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NASA has announced the names of the astronauts who will be the first people in history to ride to orbit in private space taxis next year, if all goes as planned.

One week away from the release date of Madden NFL 19, some folks have already picked up an early copy of the perennial gaming powerhouse. And as they perused the video game's menu, at least one user heard something a little bit off.

During a song on the soundtrack, YG's "Big Bank," Big Sean's guest verse goes quiet for a second or two — just as one may expect of a track edited for a game with a wide audience, censoring obscenities for the sake of young listeners.

Updated at 1:45 p.m. ET

China has announced a plan to impose new tariffs on $60 billion of American goods, in retaliation for the latest tariff threats from the Trump administration.

Earlier this week, the White House said it was considering boosting tariffs on $200 billion worth of Chinese goods, raising those tariffs to 25 percent from 10 percent. That particular set of tariffs has not yet taken effect.

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On a muggy morning this week, a group of bankers and investment managers met at The Hay-Adams Hotel in Washington, D.C. They got an update from the Treasury Department about government cash flows and, according to minutes of the meeting, the picture wasn't pretty.

Corporate tax receipts are down for the year, while government spending is up. Even with a fast-growing economy, the Treasury Department expects to borrow more than $750 billion to pay its bills during the last six months of this year.

Updated at 9:08 a.m. ET

The economy continued to add jobs at a steady pace last month, and the unemployment rate remained low. Analysts have been looking for signs that wage growth might pick up, but it held steady, too.

Payrolls grew by a lower-than-expected 157,000 in July, and the unemployment rate edged down to 3.9 percent, as projected, the Labor Department said Friday.

In recent decades, income inequality in the United States has been climbing. Scholars and pundits argue about what causes the trend and how problematic it is, but they largely agree that it has happened.

But has the rise in income inequality between rich and poor also been accompanied by a widening cultural distance between the two groups? A new working paper from Marianne Bertrand and Emir Kamenica investigates the question. And its approach to answering it is amost as interesting as what it found. On today's show, we discuss it with Emir.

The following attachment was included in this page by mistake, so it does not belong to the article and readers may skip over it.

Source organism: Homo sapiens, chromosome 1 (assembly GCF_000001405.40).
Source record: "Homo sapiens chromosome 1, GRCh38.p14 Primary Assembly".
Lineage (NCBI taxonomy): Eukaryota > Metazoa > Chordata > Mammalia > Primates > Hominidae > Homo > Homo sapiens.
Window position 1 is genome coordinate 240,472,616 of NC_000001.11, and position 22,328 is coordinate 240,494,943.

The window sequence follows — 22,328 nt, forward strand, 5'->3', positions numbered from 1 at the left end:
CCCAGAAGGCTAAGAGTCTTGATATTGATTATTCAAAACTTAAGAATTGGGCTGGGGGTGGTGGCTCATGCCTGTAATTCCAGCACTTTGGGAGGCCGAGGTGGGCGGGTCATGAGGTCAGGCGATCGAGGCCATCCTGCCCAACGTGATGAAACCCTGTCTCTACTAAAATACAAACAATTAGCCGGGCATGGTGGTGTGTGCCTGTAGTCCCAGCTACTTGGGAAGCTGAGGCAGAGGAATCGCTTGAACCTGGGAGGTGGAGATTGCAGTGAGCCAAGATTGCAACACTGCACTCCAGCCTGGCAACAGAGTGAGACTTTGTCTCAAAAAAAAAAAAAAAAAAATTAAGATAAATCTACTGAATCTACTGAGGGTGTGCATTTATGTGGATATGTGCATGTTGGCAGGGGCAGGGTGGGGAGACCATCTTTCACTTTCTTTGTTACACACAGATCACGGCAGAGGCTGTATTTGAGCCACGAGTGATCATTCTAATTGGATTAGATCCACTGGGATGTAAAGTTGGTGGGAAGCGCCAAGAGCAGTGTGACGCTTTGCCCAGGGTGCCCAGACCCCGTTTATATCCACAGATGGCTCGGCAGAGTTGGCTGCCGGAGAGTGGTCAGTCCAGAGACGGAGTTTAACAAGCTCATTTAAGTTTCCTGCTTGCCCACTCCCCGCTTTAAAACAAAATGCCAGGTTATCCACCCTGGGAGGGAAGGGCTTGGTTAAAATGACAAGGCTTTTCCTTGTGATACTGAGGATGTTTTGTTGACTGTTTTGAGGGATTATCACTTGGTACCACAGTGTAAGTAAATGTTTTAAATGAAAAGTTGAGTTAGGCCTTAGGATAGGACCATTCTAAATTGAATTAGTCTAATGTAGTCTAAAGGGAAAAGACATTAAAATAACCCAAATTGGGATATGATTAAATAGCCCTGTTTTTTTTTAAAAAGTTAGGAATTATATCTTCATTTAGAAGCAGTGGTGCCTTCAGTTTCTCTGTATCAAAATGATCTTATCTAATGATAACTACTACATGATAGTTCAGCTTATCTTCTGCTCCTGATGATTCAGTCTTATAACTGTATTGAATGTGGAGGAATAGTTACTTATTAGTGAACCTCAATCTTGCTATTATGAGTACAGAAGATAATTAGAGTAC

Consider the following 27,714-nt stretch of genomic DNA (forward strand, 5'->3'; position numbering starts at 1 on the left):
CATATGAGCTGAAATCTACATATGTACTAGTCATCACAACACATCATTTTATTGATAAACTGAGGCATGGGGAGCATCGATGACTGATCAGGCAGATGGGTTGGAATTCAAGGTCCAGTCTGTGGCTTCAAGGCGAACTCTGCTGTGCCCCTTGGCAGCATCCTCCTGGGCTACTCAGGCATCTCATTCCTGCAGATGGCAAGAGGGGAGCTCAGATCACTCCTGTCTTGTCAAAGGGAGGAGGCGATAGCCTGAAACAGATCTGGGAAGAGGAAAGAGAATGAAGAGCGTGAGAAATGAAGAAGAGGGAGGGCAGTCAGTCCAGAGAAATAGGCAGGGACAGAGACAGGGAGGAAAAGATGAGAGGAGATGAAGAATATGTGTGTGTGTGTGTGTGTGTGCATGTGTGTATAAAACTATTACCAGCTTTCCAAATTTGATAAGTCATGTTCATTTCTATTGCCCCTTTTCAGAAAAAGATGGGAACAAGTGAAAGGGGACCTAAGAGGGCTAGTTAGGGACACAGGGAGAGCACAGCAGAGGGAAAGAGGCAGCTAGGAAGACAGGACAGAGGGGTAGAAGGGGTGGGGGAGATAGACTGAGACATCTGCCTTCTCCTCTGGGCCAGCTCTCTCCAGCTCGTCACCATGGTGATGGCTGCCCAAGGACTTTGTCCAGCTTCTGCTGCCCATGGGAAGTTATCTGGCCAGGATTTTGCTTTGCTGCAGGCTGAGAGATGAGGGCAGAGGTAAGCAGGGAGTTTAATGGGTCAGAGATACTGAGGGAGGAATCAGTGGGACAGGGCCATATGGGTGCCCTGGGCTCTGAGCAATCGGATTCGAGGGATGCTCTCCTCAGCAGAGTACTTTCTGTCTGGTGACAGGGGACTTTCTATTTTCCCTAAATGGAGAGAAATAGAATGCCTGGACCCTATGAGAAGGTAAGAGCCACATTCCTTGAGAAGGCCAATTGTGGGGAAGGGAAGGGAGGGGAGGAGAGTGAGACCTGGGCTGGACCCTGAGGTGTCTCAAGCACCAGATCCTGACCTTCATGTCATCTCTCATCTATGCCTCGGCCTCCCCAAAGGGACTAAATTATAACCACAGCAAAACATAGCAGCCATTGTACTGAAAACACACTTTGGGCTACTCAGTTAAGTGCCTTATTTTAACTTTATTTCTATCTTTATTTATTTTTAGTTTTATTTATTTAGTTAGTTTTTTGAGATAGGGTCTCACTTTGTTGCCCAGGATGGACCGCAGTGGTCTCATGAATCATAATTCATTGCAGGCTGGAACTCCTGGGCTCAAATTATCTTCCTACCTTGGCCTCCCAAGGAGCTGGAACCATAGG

Brookstone Co. Inc. has filed for bankruptcy for the second time.

The retailer — known for massage chairs and other gadgets — announced Thursday that it will be shutting down about 100 of its mall locations with hopes of selling its remaining assets, according to the filing document.

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Google was once criticized for running a censored version of its search engine in China, at one point being taken to task by lawmakers in hearings on Capitol Hill. Here's tape from New Jersey Representative Chris Smith in 2006.


When Cameron Post, a Montana teenager with bee-stung lips and an air of quiet intransigence, is caught smoking weed and making out with a girlfriend on prom night, her evangelical guardians pack her off to God's Promise, a gay conversion therapy center whose inmates — no other word for it — are required to make and regularly revise drawings of the sinful roots of their sexual identities. At God's Promise the word homosexuality makes the authorities jumpy, and even the gingerly label "same-sex attraction" signals the downhill road to moral rot.

The most surprising thing about the action-comedy The Spy Who Dumped Me is that it racks up a higher body count in 117 minutes than the comparatively somber stunt spectacular Mission: Impossible — Fallout does in 147. It's one of a pitifully small number of movies this summer directed by a woman (feature film sophomore Susanna Fogel, who co-wrote and directed 2014's Life Partners); she and David Iserson wrote the script to this farce, which stars Mila Kunis and Kate McKinnon as roommates drawn semi-willingly into an international conspiracy.

Well, they've finally gone and done it. They've grown up Christopher Robin.

You of course remember the boy wonder from the Winnie the Pooh series, the eternal six-year-old who loved to romp around the Hundred Acre Wood getting into mischief with his stuffed bear and various other critter friends. He was writer A.A. Milne's own son, immortalized on the page with the original Pooh books in the 1920s, then on the screen in 50 years' worth of Disney cartoons. Does it feel momentous that he's now grown into a humorless, workaholic adult? It does if you're Pooh.

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Mental Illness: [Enter Stage Right]

Aug 2, 2018

With guest host Celeste Headlee.

In “Dear Evan Hansen,” the hit Broadway musical, we see a main character who struggles with severe social anxiety. “Fun Home,” another Tony Award-winner, digs deep into paralyzing depression.

Musicals about mental illness are a lucrative artistic trend in theatre. And these productions are breaking new ground with their honest, entertaining portrayals of disorders that 1 in 5 Americans live with.

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